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Young Hughie's great dam assignment

 
This page contains a news story about school-kid Hughie Ponifasio and his super-interesting investigation in to the Whangarei Water Services.
Updated: 8/06/2020 9:02 a.m.
Picture of Hughie with his diagram of the Whangarei water systems.
​Hughie Ponifasio shows his water-system diagrams

​A highlight for Whangārei’s Water Services Department during the COVID-19 period was the chance to make it memorable for seven-year-old Hughie Ponifasio from St Francis Xavier School.

The team has been battling the drought for many months this year, and were delighted by the following letter they received from Hughie. They responded with letters answering all his questions and invited him for a one-on-one tour of the Whau Valley Dam and treatment plant after lockdown.

They were also impressed by his slide show and detailed charts that showed how water is stored at the dam, processed, delivered as drinking water, then collected and processed as waste water.

Water Services Manager Andrew Venmore also liked his new title bestowed by Hughie, “The Dam Boss.”

Here’s Hughie’s letter:

Dear Water Scientists,

My name is Hughie, I’m 7 years old and I’m very interested in Whau valley dam. I normally go to St Francis Xavier school, but I’m at home on lock down.

I am working on a project about where the water in Whangārei goes after we use it. We visited the Kioreroa road walk ways & Whau valley dam. I also used google maps to zoom in for a closer satellite look at things. I have some questions for you.

I went on a walk at the Kioreroa road walk ways and ponds near Lime burners creek. I saw some little sucking hole/pipes in the pond - where does that water go? I also read about UV lights at the waste water treatment plant on your website. I would like to know where are the UV lights? What do they do and what do they look like?

We also went for a walk to Whau valley dam. What does the giant plug hole at Whau valley dam do? Where does it go? When was it last in use?

What are the gutter/drain things on the grassy sloping side of the Whau valley dam for?

How does the water get into and out of the dam?

(I couldn’t see those parts!) I thought maybe rivers in the bush partly fill the dam? The water isn't high enough to reach the plug hole to let the water out, so maybe at the bottom of the tower something is sucking the water out? I could see the water moving there…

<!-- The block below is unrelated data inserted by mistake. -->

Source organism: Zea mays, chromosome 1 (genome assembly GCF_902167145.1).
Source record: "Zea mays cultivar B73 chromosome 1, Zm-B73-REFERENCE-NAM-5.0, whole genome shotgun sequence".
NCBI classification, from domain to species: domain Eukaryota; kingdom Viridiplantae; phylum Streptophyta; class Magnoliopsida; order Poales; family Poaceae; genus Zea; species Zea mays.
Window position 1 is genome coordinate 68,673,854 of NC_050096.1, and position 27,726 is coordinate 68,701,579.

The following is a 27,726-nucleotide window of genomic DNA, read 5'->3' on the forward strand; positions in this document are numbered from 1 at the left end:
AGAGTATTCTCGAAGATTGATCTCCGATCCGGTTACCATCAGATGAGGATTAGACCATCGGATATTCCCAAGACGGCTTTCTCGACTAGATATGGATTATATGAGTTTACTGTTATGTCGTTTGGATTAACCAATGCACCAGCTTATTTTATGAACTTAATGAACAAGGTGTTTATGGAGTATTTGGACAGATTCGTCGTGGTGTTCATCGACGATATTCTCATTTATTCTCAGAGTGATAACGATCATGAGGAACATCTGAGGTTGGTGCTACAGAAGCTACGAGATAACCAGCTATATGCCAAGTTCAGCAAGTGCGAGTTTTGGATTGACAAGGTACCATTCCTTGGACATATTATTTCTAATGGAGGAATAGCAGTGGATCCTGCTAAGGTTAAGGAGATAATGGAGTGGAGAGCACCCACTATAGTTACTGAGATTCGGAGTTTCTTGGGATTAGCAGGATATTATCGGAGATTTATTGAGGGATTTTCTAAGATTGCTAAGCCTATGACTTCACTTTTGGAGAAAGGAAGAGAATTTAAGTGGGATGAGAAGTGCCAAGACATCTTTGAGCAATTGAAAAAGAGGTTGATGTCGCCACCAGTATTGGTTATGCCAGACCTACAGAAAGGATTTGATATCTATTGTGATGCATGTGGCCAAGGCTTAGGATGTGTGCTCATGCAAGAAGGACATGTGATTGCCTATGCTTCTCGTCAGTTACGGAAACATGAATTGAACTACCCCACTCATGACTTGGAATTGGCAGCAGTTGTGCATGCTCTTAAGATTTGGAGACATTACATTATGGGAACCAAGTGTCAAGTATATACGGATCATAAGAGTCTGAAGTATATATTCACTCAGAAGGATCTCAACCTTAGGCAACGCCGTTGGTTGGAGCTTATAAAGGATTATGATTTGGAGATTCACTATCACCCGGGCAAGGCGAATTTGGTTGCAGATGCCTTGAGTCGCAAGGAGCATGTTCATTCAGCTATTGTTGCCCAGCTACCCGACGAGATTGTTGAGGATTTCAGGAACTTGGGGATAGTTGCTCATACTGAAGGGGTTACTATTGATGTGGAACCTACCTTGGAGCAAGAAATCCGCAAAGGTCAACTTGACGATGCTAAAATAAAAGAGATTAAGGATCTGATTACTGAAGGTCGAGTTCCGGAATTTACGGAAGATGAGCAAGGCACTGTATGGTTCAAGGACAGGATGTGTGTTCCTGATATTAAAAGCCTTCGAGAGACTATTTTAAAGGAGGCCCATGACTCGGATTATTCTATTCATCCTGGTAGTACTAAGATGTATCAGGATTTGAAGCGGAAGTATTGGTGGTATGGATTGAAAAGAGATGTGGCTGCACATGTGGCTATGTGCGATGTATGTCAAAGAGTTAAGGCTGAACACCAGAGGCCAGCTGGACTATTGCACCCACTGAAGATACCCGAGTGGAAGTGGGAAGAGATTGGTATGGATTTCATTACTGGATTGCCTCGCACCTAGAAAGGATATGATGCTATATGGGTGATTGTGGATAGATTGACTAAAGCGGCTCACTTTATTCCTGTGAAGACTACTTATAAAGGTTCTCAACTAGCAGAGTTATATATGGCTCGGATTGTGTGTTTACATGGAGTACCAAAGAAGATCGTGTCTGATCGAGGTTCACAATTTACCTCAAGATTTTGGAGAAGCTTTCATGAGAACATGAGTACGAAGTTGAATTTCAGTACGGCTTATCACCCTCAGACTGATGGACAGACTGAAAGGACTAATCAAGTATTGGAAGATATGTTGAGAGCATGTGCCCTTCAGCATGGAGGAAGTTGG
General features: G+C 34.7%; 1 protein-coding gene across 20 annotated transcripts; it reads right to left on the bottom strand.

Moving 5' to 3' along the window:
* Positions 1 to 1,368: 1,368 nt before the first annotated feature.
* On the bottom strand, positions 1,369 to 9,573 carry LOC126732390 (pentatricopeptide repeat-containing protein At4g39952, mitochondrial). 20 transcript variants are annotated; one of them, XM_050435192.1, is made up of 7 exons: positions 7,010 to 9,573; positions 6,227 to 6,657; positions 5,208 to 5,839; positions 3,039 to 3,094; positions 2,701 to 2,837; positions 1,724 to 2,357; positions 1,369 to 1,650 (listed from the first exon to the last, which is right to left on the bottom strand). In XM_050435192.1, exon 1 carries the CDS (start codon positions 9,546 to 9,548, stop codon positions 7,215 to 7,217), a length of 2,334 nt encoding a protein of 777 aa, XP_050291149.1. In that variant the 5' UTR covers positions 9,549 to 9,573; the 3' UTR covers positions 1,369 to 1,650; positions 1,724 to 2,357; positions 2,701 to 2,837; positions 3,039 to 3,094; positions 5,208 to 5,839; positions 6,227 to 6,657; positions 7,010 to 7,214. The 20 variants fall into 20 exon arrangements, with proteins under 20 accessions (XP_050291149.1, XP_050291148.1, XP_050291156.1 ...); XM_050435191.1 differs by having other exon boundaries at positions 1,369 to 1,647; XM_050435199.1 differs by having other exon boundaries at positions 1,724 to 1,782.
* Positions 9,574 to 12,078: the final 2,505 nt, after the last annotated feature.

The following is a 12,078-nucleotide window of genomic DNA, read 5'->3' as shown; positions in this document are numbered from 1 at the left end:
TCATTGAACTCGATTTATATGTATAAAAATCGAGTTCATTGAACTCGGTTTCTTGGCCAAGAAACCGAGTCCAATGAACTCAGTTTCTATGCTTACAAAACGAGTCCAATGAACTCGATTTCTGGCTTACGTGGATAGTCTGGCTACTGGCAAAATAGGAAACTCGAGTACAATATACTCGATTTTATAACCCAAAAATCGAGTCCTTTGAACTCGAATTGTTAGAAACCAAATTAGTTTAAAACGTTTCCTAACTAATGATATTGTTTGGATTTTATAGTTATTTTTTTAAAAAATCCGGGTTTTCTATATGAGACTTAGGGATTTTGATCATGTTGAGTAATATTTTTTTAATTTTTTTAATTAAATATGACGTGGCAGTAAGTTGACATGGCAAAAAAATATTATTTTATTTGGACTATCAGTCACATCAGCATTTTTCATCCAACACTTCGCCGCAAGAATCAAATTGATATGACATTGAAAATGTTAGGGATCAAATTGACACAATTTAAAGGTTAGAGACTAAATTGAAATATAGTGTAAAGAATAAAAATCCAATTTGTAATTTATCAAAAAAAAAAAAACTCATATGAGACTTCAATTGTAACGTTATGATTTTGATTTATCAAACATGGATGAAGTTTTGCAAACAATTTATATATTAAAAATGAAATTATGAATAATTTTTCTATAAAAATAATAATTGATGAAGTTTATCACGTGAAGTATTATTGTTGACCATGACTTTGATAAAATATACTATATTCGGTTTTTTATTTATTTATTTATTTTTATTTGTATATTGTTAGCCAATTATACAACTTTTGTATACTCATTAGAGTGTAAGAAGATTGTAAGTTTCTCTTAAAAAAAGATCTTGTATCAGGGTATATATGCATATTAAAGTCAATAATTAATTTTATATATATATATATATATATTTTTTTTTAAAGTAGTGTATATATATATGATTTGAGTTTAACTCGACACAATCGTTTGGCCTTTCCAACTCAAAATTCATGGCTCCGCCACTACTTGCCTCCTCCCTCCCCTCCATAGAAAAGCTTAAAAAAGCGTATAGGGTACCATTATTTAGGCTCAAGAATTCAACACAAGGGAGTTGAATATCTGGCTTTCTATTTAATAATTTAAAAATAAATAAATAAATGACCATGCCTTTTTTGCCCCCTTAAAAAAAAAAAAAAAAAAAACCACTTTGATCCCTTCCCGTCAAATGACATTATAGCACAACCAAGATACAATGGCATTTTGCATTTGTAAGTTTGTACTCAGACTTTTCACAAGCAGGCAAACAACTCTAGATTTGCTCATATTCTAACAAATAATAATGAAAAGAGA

What is the weird metal mushroom shaped piece of equipment near the plug hole for, and why is it too dangerous for people to go on the bridge? (to the tower in the dam?)

Why are you building a new water treatment plant? We saw the construction site on the drive to the dam.

I was also worried that the dam was very empty. Thank you for your time reading this message, please answer my questions if you have time. 

Much appreciated,

From Hughie

Has this letter got you curious, too? Here are the answers!

Where does the water from the Kioreroa Road ponds go? Out to the nearby Limeburner's Creek, then it finds its way to the harbour.

The UV lights at the Waste Water Treatment Plant are inside: we have one system (low flow) with 160 lamps and one system (high flow) with 512 lamps, each lamp is 250 watts and delivers UV light at a wave length of 254nm, the UV at this intensity destroys the DNA of the microorganisms.

What does the giant plug hole at Whau valley dam do? This is the Bellmouth spillway.  When the dam is full any extra water flows over here and through the dam and down the Wairohia Stream to the harbour.

How does water get into and out of the dam? There are 2 streams that feed into the dam plus all the rain that falls in the catchment area. There are 3 inlet pipes on the tower to take the water away.  The top one is now out of the water because the water level is low.  We are taking water from the second one at the moment.  The lowest one is right at the bottom of the dam.  The water moving you saw is because we pump air into the water to keep the Oxygen level up and to stop algae growing in the lake.

What is the weird metal mushroom shaped piece of equipment near the plug hole for, and why is it too dangerous for people to go on the bridge? (to the tower in the dam?). The metal mushroom is a small bellmouth spillway which allows us to keep the dam level lower.  This would provide more storage so that in a heavy rainfall  event like a tropical cyclone we could keep more water in the Dam and prevent the centre of town from flooding. We don’t use it because we need the extra water. It is too dangerous for people to go on the bridge because it is 20m from the bridge to the bottom of the bellmouth spillway.  Also people like to throw things down the spillway which can damage it.

Why are you building a new water treatment plant? The new treatment plant that is being built will be able to treat more water than the old plant.  It will also use new technology and should be more reliable too.

Thanks for asking these great questions, Hughie!

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